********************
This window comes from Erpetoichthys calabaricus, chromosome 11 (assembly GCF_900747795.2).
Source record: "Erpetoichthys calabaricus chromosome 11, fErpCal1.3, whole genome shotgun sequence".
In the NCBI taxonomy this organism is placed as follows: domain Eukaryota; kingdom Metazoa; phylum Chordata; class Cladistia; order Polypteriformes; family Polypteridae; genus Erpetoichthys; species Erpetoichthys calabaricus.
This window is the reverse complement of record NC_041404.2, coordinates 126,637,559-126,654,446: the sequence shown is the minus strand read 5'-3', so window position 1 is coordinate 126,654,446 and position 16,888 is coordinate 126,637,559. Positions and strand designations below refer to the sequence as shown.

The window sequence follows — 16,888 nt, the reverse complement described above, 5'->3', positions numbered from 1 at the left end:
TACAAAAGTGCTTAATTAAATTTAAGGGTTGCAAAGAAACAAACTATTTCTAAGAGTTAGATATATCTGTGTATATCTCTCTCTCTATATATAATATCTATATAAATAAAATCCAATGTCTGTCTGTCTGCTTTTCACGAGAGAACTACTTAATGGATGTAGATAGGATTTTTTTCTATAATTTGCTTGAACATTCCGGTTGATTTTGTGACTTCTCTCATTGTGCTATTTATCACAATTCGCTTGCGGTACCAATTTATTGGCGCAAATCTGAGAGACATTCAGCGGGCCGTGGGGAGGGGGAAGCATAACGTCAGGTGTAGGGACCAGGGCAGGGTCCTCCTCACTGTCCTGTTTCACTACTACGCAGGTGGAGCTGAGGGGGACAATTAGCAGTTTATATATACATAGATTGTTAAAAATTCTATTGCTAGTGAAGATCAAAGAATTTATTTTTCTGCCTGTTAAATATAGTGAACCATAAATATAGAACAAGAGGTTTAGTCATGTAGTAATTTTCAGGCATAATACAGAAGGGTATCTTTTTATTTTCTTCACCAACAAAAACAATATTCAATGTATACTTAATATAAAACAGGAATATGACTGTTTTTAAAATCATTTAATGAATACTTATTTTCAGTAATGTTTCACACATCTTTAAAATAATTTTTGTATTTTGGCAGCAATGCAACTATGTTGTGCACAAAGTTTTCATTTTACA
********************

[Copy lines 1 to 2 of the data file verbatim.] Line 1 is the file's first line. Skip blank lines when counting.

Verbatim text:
This window comes from Erpetoichthys calabaricus, chromosome 11 (assembly GCF_900747795.2).
Source record: "Erpetoichthys calabaricus chromosome 11, fErpCal1.3, whole genome shotgun sequence".